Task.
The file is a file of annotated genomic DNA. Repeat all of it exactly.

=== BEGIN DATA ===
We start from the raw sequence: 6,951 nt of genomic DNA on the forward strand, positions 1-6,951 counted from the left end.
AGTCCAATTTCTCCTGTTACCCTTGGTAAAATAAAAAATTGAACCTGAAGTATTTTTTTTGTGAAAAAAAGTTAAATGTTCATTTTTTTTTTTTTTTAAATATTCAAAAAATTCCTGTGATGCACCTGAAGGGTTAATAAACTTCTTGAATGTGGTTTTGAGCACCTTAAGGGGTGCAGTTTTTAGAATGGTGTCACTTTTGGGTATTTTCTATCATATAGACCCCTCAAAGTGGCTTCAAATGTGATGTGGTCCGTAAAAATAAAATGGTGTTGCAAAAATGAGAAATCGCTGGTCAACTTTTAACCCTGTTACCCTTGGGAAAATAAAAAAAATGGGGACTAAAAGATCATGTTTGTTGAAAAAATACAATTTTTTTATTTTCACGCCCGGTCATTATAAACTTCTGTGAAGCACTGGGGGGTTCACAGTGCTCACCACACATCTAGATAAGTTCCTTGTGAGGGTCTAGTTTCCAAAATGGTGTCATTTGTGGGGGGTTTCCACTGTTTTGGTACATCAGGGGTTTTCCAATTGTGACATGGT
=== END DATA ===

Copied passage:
We start from the raw sequence: 6,951 nt of genomic DNA on the forward strand, positions 1-6,951 counted from the left end.
AGTCCAATTTCTCCTGTTACCCTTGGTAAAATAAAAAATTGAACCTGAAGTATTTTTTTTGTGAAAAAAAGTTAAATGTTCATTTTTTTTTTTTTTTAAATATTCAAAAAATTCCTGTGATGCACCTGAAGGGTTAATAAACTTCTTGAATGTGGTTTTGAGCACCTTAAGGGGTGCAGTTTTTAGAATGGTGTCACTTTTGGGTATTTTCTATCATATAGACCCCTCAAAGTGGCTTCAAATGTGATGTGGTCCGTAAAAATAAAATGGTGTTGCAAAAATGAGAAATCGCTGGTCAACTTTTAACCCTGTTACCCTTGGGAAAATAAAAAAAATGGGGACTAAAAGATCATGTTTGTTGAAAAAATACAATTTTTTTATTTTCACGCCCGGTCATTATAAACTTCTGTGAAGCACTGGGGGGTTCACAGTGCTCACCACACATCTAGATAAGTTCCTTGTGAGGGTCTAGTTTCCAAAATGGTGTCATTTGTGGGGGGTTTCCACTGTTTTGGTACATCAGGGGTTTTCCAATTGTGACATGGT